Steam Ends Bitcoin Support

James Marshall
December 7, 2017

This Wednesday, Valve announced via Steam Blog that its digital distribution platform will henceforth not accept Bitcoin as payment for its content and services.

Explaining the motivating factors behind the move, Valve pointed out that Bitcoin transaction fees have shot up to as much as $20 per transaction, "compared to roughly $0.20 when we initially enabled Bitcoin".

The company detailed the decision on Steam's official blog, explaining that recent fluctuations in the value of Bitcoin have made using it on Steam unreasonably hard and costly for consumers. Basically, if the value of bitcoin changes while a customer is finalizing an order, the order will either need to be refunded or Valve must ask the customer to transfer more bitcoin to cover the purchase. Regarding the fees, Valve pointed out that the transaction fee charged to the customer using Bitcoin rose from 20 cents when Valve started accepting it to nearly $20 today.

It's an interesting decision, and one that raises questions about Bitcoin's value as a currency. In an effort to prevent customers from wasting money on fees and to protect itself from volatility, Valve has simply chose to remove Bitcoin as an option during checkout.

Steam's resolutions to this, refunding the payment or asking for a transfer of additional funds, incurs network transaction fee which comes in addition to the base transaction fee.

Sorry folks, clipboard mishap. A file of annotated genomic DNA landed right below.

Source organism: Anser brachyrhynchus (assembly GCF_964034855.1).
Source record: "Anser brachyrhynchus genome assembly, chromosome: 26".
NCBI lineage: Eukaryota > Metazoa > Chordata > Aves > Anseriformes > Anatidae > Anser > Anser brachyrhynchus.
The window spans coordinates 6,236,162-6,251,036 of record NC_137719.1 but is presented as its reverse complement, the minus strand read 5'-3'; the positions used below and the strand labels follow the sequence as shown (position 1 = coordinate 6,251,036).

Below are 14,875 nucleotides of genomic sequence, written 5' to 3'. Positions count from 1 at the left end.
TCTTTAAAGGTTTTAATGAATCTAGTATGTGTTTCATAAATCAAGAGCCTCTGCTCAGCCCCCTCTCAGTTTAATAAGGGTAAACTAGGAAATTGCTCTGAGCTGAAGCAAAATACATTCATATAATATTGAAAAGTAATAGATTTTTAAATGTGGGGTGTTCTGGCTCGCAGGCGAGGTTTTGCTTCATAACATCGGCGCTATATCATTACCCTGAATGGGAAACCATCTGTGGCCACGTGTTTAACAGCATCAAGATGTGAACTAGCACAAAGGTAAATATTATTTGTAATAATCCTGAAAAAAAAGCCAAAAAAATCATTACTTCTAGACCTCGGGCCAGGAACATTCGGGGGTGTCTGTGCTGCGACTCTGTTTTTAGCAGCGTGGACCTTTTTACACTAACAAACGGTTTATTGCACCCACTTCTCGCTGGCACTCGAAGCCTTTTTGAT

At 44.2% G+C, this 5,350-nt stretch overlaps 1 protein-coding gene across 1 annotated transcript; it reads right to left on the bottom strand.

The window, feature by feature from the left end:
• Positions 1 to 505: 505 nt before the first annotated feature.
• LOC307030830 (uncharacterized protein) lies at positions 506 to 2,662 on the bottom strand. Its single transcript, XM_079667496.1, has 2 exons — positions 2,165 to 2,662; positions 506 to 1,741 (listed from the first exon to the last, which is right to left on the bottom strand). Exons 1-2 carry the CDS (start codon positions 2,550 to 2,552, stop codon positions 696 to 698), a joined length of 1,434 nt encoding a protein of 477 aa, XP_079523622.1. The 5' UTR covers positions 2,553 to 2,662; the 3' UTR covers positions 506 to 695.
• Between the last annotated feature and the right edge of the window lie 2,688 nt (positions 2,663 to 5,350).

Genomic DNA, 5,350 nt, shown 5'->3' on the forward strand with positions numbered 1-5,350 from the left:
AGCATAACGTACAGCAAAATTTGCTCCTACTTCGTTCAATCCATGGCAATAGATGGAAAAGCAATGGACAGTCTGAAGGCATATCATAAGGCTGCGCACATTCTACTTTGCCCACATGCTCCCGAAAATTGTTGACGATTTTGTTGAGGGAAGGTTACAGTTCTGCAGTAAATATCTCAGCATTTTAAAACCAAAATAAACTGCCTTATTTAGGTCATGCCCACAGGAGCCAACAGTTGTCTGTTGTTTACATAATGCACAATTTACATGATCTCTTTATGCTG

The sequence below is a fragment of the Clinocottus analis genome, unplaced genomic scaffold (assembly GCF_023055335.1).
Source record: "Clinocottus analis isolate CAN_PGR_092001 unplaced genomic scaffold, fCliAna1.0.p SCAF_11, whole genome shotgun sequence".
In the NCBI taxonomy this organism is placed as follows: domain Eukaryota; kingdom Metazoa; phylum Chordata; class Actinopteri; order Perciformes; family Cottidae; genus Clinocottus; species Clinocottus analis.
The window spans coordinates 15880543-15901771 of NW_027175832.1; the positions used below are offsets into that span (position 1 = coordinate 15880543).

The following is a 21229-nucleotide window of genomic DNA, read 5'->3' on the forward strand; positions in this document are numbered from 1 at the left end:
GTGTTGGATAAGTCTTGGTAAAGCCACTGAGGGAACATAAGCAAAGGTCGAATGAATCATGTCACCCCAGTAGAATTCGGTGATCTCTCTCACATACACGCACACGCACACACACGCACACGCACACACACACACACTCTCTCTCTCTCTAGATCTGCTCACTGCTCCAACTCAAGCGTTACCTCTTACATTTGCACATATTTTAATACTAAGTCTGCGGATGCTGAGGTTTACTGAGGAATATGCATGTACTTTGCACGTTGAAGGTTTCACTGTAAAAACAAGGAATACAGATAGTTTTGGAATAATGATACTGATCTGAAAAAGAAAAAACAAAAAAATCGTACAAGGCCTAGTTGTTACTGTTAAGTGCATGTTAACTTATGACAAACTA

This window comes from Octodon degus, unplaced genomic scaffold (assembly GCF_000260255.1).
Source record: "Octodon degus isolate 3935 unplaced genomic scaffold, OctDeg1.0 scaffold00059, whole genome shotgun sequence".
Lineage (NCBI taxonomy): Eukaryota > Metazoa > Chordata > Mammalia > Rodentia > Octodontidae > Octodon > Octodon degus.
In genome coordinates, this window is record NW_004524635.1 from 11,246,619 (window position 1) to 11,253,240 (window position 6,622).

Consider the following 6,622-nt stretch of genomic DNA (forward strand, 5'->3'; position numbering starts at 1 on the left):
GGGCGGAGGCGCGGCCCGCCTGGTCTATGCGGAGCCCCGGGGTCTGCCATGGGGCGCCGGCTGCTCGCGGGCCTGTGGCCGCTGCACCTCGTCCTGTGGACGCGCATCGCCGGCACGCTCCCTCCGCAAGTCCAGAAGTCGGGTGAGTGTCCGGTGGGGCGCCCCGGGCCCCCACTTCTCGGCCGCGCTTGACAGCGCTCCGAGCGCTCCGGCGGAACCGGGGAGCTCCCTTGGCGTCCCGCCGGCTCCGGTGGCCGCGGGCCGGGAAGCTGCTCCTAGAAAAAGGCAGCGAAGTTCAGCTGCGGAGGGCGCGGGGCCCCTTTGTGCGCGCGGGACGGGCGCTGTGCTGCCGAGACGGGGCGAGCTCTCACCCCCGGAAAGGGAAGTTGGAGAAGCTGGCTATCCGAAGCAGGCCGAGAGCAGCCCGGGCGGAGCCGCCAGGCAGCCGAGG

As a result, Valve said support for Bitcoin has become "untenable", but it said it might reevaluate the cryptocurrency's fit into its business at a later date.

"The amount it can change has been increasing recently to a point where it can be significantly different", wrote Chinn.

Steam described how the rapid rise and fall of Bitcoin versus the United States dollar has impacted users trying to buy games with the cryptocurrency. Bitcoin's bull run in 2017 has been marked by significant dips in price, following events such as China's crackdown on cryptocurrencies and the cancelation of the SegWit2x upgrade (which resulted in a 29% drop in price, followed by an abrupt recovery). Besides, very few people user Bitcoin for everyday transactions because of the very slow processing speeds and high fees involved per transaction.

Valve's shirking of bitcoin is another development in a broader debate about the usefulness of the cryptocurrency.

Other reports by Click Lancashire

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